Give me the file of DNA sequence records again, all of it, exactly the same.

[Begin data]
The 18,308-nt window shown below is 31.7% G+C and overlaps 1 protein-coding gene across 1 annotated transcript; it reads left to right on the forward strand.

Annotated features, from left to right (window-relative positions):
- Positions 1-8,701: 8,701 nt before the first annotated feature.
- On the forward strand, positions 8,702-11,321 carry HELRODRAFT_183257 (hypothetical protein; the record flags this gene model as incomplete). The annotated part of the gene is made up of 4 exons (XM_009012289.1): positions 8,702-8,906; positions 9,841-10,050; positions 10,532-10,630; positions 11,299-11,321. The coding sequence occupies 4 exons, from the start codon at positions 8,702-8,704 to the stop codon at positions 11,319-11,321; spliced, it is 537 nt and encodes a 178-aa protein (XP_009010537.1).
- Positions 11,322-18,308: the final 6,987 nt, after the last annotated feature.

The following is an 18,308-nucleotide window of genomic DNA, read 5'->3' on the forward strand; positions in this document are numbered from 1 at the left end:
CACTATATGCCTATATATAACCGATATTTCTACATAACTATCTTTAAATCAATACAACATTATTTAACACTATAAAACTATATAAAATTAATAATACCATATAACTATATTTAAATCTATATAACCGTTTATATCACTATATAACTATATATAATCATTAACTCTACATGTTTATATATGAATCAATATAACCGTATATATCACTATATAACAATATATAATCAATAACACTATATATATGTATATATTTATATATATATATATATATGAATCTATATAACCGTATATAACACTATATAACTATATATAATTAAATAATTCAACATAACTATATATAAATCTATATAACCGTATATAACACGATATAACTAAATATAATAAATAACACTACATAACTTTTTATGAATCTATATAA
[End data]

The 18,308-nt window shown below is 31.7% G+C and overlaps 1 protein-coding gene across 1 annotated transcript; it reads left to right on the forward strand.

Annotated features, from left to right (window-relative positions):
- Positions 1-8,701: 8,701 nt before the first annotated feature.
- On the forward strand, positions 8,702-11,321 carry HELRODRAFT_183257 (hypothetical protein; the record flags this gene model as incomplete). The annotated part of the gene is made up of 4 exons (XM_009012289.1): positions 8,702-8,906; positions 9,841-10,050; positions 10,532-10,630; positions 11,299-11,321. The coding sequence occupies 4 exons, from the start codon at positions 8,702-8,704 to the stop codon at positions 11,319-11,321; spliced, it is 537 nt and encodes a 178-aa protein (XP_009010537.1).
- Positions 11,322-18,308: the final 6,987 nt, after the last annotated feature.

The following is an 18,308-nucleotide window of genomic DNA, read 5'->3' on the forward strand; positions in this document are numbered from 1 at the left end:
CACTATATGCCTATATATAACCGATATTTCTACATAACTATCTTTAAATCAATACAACATTATTTAACACTATAAAACTATATAAAATTAATAATACCATATAACTATATTTAAATCTATATAACCGTTTATATCACTATATAACTATATATAATCATTAACTCTACATGTTTATATATGAATCAATATAACCGTATATATCACTATATAACAATATATAATCAATAACACTATATATATGTATATATTTATATATATATATATATATGAATCTATATAACCGTATATAACACTATATAACTATATATAATTAAATAATTCAACATAACTATATATAAATCTATATAACCGTATATAACACGATATAACTAAATATAATAAATAACACTACATAACTTTTTATGAATCTATATAA